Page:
|City||Arlington, New York|
|Broadcast area||Mid-Hudson Valley|
|Slogan||The Hudson Valley's Alternative|
|First air date||1989 (as WEXT)|
(simulcast of 92.7 WRRV Middletown)
|Callsign meaning||WRRB sounds similar to WRRV
Also WRRV B (secondary) signal
|Former callsigns||WEXT (1989-1991)
(Townsquare Media Poughkeepsie Licenses, LLC)
WRRB is an alternative rock radio station licensed to Arlington, New York and serving the Mid-Hudson Valley of New York state. The station is owned by Townsquare Media and broadcasts on 96.9 MHz at 310 watts ERP from the Illinois Mountain master tower in Marlborough, New York
WRRB's programming is simulcast with that of 92.7 WRRV Middletown, New York which serves the lower Hudson Valley, Catskills, Sussex County, New Jersey and Pike County, Pennsylvania. Though on paper WRRV is seen as the primary station, in reality WRRB is the more dominant of the two based on cume and sales (and the fact that, since 2000, the station has been run out of the longtime studios of sister WPDH on Pendell Road in Poughkeepsie). Information on the specifics of WRRV's format can be seen in the article on WRRV.
The 96.9 frequency came on the air in Fall 1989 as Bridge Broadcasting-owned WEXT ("Next FM") running a "new adult contemporary" format (a combination of smooth jazz and new-age music). Aside from its licence, WEXT had another first in being the first station operated by a local marketing agreement as WKIP/WRNQ owner Richard Novik later controlled WEXT.
WEXT's format was a bit ahead of its time and though it had a strong start and admiration of music critics and musicphiles, however this critical success did not translate into ratings as "Next FM" was the market's lowest rated FM signal in its only Arbitron ratings book in 1990. Even with the station's poor ratings, it was somehow seen as a threat to the ratings of the more mainstream and successful WRNQ.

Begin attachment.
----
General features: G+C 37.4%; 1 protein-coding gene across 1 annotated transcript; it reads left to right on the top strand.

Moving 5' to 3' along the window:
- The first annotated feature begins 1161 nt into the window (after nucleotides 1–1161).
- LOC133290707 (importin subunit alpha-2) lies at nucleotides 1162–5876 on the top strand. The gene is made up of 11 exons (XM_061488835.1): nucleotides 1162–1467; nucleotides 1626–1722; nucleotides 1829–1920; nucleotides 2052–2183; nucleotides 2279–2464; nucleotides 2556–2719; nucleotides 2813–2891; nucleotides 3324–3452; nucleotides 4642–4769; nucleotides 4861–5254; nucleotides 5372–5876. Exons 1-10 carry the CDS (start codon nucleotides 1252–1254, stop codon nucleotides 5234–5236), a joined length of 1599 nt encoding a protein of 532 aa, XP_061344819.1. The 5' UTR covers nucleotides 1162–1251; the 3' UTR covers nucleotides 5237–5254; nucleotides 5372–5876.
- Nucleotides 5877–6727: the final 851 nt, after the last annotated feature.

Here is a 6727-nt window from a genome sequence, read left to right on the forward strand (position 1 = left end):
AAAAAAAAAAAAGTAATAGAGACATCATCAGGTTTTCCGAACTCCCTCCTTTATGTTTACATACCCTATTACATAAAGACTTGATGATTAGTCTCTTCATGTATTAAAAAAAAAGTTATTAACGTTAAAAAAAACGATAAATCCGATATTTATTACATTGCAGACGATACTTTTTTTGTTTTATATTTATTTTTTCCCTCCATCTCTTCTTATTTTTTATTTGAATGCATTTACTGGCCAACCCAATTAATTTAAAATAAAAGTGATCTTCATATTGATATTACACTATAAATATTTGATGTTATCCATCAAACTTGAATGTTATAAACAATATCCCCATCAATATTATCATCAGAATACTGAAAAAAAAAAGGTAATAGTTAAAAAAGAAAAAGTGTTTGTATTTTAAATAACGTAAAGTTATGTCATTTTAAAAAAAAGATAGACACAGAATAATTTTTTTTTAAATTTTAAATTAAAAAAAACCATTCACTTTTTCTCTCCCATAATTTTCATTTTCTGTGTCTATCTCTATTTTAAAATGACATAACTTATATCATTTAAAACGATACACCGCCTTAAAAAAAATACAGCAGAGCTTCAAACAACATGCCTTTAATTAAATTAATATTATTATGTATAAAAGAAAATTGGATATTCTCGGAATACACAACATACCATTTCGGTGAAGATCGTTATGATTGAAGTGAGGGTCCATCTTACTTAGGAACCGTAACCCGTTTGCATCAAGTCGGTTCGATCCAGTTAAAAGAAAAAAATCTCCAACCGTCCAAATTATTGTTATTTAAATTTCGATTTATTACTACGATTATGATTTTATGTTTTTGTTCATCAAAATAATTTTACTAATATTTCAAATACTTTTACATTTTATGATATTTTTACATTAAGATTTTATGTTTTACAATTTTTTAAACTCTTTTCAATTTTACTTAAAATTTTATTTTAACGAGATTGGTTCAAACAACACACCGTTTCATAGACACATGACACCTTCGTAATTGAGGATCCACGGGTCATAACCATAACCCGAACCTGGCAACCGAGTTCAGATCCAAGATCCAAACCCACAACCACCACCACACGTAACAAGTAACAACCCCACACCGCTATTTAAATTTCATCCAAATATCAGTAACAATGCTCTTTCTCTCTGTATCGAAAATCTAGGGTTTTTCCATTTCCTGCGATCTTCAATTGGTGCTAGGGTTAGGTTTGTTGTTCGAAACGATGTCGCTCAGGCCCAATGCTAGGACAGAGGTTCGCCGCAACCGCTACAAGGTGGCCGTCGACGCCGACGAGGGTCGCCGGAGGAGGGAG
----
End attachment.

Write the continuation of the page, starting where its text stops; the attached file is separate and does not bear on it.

To boost WRNQ, Novik flipped WEXT's format to a simulcast of the talk radio format of WKIP in February 1991 as WKIP-FM. Though the two stations split off at points, the simulcast of WKIP came with nearly no measurable ratings on 96.9 and at a financial loss on Novik's end. In August 1993, Novik terminated the LMA with Bridge who on September 1 of that year began an LMA with Woodstock-based WDST, bringing that station's storied Adult Album Alternative format to points south under the calls WDSP.
With a dedicated existing WDST audience on board and a good number of new listeners, WDSP became a middle-of-the pack station overall in the market but with good demographics; this success led Bridge to sell the station to WDST owner CHET-5 Broadcasting in 1994. The station remained moderately successful, however a financial crisis in early 1997 led CHET-5 to sell WDSP and WKNY in Kingston to the Crystal Radio Group in April of that year. Seeing an opportunity to take its WRRV in Middletown to a full-market signal, WDSP flipped to a WRRV simulcast as WRRB which continues to this day.
In October 2000, Crystal sold its holdings to Aurora Communications, which a year later was bought out by Cumulus Media. On August 30, 2013, a deal was announced in which Cumulus would swap its stations in Dubuque, Iowa and Poughkeepsie, New York (including WRRB) to Townsquare Media in exchange for Peak Broadcasting's Fresno, California stations. The deal is part of Cumulus' acquisition of Dial Global; Townsquare, Peak, and Dial Global are all controlled by Oaktree Capital Management. The sale to Townsquare was completed on November 14, 2013.
- "Official: Cumulus Buys Dial Global, Spins Some Stations To Townsquare; Peak Stations Sold To Townsquare, Fresno Spun To Cumulus". All Access. August 30, 2013. Retrieved August 30, 2013.
- "Cumulus Makes Dial Global And Townsquare Deals Official". RadioInsight. August 30, 2013. Retrieved August 30, 2013.
- "Cumulus-Townsquare-Peak Deal Closes". All Access. November 15, 2013. Retrieved November 16, 2013.
- WRRV Website
- Query the FCC's FM station database for WRRB
- Radio-Locator information on WRRB
- Query Nielsen Audio's FM station database for WRRB